Q: After my boyfriend and I returned from a teaching stint abroad, he broke up with me. I was devastated but eventually started seeing somebody else. He got really jealous and flew out a few times to see me until I said yes to getting back together. We’ve had a phone relationship since January, with visits whenever possible. Well, I’m starting grad school on the East Coast, and won’t be mobile for three years. But, as for moving to be with me, he’s now saying he doesn’t know if he can leave San Francisco. It’s not even a job keeping him there! He’s unemployed and still unwilling to leave one of the most expensive cities! He simply just wants to live there. I’m wondering if all the waiting’s worth it since he isn’t willing to work very hard for us to be together.

— Dismayed

A: Who says you can’t take the man out of San Francisco? Just force him into the trunk of your car at gunpoint and promise him a bathroom break and a Snickers when you hit Bakersfield.

So, the guy chases you down, wins you back, and now he’s not sure whether it’s you or that tramp with the cable cars? That’s not how love is supposed to work. According to Shakespeare, the Bronte sisters, and every romantic comedy ever made, love is throwing aside everything to crawl across broken glass on four continents, only to die in your beloved’s arms. This, on the other hand, is like Romeo texting Juliet (on parchment delivered by servants), “OMG, not sure if i can give up pizza nite w family 2 b w/u.”

In the real world, for people with more to them than an obsessive connection to another human being, there are often practical considerations: whether they both want kids, who’s going to pay for them, whether they’ll join the Hari Krishnas or keep working as tax accountants. While some people can live anywhere as long as they’re with the person they love, for many, where they wake up and walk out the door every day is no small thing. It’s not just the place, but the way of life in a particular place (“The city that never sleeps” versus “the suburb that never wakes up”).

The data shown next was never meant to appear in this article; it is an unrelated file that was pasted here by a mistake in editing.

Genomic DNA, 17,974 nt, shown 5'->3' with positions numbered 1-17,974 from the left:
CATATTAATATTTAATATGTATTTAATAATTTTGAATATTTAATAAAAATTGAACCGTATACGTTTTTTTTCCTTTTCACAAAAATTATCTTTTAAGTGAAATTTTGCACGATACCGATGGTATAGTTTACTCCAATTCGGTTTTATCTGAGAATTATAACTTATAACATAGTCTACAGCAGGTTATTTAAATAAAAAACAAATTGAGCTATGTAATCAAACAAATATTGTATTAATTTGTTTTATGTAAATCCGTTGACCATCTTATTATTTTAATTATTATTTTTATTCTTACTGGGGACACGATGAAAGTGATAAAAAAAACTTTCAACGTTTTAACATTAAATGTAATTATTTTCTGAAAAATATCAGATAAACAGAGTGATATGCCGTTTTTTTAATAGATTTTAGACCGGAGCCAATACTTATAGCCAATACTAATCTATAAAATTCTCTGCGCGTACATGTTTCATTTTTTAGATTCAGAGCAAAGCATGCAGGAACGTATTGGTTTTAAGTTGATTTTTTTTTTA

The guy might love you, but he’s made his priority clear: He’s left his heart in San Francisco, and the rest of him is staying to keep it company. Chances are, he got so focused on winning you back, he forgot to ask himself “And then what?” Now that he’s won you, he’s all “Actually, I’m kind of attached to fog, earthquakes, and stepping over a wino to get into my favorite patisserie.” It’s a lucky thing he figured that out before he gave up his apartment and moved to Collegetown. (Love in a place you hate quickly becomes seething resentment.) If you don’t resent him too much, maybe you and he will try to keep it going long distance while you’re in school. If so, you need to be practical, too: Ask yourself how you feel about spending the rest of your days in San Francisco, because you probably won’t get the guy out of there for any length of time — not until you can fit him into an urn.

© 2010 Amy Alkon, all rights reserved.